As a frame of reference I looked at the typographic expressions (ignoring symbols) of a selection of corporations, brands and organizations.


The typographic expression of the Kerry Edwards logo - upper/lower case, serif typeface - is used by American Heart Association, Apple, Goldman Sachs, Google, Heinz, Smith Hawken, Time Warner, United Nations, Wyeth and Yale University.

It appears that the typography in the BUSH CHENEY logo may be more typical of large corporations - especially in defense, energy and resource extraction industries. It comes across as certain and loud. The typography in Kerry Edwards logo may be more typical of smaller corporations, new technology, educational institutions, international organizations and ketchup companies. It appears more refined and humanistic. Clearly there are exceptions to this premise.

Regarding the use of red, white and blue, we should consider the relatively recent trend to identify the Republican Party states with red and the Democratic Party states with blue. In the future we may end up with blue Democratic bumper stickers with a touch of red and vice versa.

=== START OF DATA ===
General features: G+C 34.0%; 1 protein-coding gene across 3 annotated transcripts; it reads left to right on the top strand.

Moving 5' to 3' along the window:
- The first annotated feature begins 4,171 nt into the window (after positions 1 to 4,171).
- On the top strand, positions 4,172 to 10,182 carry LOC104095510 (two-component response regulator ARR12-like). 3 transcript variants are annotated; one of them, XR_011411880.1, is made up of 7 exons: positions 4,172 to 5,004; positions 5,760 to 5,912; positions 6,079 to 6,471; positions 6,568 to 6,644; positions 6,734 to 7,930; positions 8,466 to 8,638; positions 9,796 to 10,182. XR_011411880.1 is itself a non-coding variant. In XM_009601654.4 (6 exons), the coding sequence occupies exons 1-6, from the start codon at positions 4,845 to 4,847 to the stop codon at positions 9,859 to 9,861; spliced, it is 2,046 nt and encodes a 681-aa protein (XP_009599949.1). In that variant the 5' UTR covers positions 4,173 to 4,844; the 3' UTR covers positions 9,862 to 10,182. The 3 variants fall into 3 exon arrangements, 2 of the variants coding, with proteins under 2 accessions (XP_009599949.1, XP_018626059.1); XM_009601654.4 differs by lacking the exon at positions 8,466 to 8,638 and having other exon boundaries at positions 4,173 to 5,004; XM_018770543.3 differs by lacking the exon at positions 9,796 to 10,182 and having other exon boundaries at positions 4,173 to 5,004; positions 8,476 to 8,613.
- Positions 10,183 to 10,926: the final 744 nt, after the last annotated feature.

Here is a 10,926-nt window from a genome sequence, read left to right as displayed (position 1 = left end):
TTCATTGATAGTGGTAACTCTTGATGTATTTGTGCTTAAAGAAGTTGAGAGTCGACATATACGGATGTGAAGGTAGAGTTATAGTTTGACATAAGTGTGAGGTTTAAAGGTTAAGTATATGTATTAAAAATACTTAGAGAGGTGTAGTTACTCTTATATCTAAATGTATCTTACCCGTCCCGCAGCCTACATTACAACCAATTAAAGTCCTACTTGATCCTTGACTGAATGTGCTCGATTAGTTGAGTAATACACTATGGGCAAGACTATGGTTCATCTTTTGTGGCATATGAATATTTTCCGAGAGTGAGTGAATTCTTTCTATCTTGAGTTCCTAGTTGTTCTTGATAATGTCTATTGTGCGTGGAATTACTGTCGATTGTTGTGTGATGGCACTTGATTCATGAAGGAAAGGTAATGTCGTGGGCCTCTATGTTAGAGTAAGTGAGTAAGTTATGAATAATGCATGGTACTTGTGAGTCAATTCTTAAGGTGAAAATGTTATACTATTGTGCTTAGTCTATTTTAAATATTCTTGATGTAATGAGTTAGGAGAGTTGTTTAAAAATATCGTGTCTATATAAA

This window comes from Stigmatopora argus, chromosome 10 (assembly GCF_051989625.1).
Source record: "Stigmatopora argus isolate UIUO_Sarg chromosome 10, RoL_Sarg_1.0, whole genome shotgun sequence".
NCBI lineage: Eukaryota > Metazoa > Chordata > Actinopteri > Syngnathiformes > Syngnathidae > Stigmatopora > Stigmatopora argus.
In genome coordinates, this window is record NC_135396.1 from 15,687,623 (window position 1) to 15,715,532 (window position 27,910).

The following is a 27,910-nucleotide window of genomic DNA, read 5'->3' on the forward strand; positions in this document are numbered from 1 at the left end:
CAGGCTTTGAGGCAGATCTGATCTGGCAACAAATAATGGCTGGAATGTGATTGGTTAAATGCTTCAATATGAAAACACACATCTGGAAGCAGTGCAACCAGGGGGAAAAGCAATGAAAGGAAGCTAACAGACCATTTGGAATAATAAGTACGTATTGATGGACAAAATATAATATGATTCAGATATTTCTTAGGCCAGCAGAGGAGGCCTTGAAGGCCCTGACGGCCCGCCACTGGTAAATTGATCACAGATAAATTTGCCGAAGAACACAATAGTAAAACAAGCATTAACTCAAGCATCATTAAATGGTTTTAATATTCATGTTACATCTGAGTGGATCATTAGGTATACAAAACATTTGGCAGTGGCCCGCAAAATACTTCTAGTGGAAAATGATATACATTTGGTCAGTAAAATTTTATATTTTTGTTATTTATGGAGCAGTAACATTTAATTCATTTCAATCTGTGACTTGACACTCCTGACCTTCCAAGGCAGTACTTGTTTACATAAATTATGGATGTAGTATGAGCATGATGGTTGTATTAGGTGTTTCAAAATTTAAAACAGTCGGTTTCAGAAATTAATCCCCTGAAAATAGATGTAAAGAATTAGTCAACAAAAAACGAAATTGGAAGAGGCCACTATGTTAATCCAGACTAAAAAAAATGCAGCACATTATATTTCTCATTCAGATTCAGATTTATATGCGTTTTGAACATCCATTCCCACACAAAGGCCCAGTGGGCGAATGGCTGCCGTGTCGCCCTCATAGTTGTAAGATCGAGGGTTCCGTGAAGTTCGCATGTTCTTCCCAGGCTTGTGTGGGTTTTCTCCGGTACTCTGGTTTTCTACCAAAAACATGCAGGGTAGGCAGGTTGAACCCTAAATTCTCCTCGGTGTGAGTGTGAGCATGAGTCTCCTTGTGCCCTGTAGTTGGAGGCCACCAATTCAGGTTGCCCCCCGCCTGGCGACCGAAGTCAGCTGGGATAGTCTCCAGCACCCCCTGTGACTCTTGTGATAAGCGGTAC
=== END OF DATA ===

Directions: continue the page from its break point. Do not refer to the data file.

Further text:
The right leaning BUSH CHENEY flag with 20 stars, 7 stripes has had some liberties taken with it, appearing to be bent and severed. The left leaning Kerry Edwards flag is a truer depiction of our flag.

While neither design is reasonable from an aesthetic perspective, both avoid the major flaw of the 2000 Gore Lieberman logo with a swoosh and star that moved upward, crested and began falling to earth. I think it cost them the election, design matters.
Jerry Kuyper

Like it or not Paula Scher was correct in her assessment of the campaign logos: http://www.nytimes.com/2004/10/09/opinion/09dadich.html